100 Years Ago: Quiet Christmas on Battlefront

The Intelligencer December 28, 1917 (page 4)

“Canadian Headquarters in France, via London. Christmas has come and gone. The front line was quiet Christmas Day, which was wet and stormy. …  Behind the firing line the officers and men celebrated the day in wooden Armstrong huts or iron Nissen dwellings, or in the basements of shattered French houses or deep dugouts won back from the enemy.

They paused in the midst of action to drink old toasts, to celebrate old customs, and remember old associations. …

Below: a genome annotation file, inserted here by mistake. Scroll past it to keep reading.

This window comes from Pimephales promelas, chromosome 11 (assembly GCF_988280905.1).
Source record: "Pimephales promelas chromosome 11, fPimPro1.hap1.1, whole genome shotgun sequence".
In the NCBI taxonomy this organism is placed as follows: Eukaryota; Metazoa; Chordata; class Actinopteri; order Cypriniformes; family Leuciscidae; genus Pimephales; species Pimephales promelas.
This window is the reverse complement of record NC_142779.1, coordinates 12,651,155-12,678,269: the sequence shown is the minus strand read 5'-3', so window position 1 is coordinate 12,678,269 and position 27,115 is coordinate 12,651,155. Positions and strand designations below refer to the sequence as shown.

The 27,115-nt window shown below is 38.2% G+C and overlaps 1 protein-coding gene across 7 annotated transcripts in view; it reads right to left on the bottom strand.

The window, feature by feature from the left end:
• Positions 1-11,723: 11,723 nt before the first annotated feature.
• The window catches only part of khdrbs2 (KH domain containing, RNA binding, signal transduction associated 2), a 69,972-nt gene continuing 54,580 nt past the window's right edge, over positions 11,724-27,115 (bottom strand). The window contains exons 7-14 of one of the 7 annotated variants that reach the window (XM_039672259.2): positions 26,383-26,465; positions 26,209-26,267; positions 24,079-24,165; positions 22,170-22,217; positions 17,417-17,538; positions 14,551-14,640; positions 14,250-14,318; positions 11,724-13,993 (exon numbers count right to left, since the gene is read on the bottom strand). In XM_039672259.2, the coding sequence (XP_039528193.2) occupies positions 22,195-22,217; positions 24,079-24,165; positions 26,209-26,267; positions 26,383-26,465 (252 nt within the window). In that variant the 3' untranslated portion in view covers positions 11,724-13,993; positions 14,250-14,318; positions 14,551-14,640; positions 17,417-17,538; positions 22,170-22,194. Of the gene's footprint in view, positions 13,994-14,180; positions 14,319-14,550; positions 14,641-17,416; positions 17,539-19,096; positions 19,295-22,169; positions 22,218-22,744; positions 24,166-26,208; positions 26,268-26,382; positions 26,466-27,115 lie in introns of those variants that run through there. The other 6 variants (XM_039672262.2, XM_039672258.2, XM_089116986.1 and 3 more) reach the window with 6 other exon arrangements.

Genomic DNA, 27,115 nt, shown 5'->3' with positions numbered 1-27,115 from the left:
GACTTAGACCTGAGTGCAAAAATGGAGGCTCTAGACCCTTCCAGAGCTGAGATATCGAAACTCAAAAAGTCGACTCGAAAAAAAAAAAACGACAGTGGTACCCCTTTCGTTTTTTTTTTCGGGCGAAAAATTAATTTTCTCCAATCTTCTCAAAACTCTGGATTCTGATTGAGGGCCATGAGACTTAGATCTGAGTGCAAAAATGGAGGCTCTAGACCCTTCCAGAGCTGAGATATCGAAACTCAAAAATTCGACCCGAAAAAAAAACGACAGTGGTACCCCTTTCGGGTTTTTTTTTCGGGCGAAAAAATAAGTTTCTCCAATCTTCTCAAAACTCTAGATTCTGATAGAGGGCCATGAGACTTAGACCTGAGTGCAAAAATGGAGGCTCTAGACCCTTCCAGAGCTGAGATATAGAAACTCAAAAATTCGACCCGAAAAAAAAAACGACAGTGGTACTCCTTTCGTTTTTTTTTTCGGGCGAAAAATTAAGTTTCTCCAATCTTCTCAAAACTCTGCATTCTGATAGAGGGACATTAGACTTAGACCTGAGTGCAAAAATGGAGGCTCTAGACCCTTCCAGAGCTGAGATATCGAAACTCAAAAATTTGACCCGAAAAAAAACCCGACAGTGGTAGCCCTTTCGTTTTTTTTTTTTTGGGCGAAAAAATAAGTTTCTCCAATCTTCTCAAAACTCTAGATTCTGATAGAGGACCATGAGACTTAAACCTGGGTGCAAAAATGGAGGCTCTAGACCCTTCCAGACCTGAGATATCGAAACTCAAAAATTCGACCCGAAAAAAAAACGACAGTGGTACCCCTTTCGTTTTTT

Stricken fighting men at the rest station in the green hills amidst the quiet surroundings of a quiet old chateau, celebrated the season at a happy banquet in a great hut which was cool with evergreen, brightened with innumerable red, white and blue and green streamers, lightened by many Red Cross lamps and Chinese lanterns and warmed by two big stoves. …  There were maple leaves to decorate the walls and many flags to add to the cheeriness of the room, and a real Christmas tree, groaning under a load of presents from home.”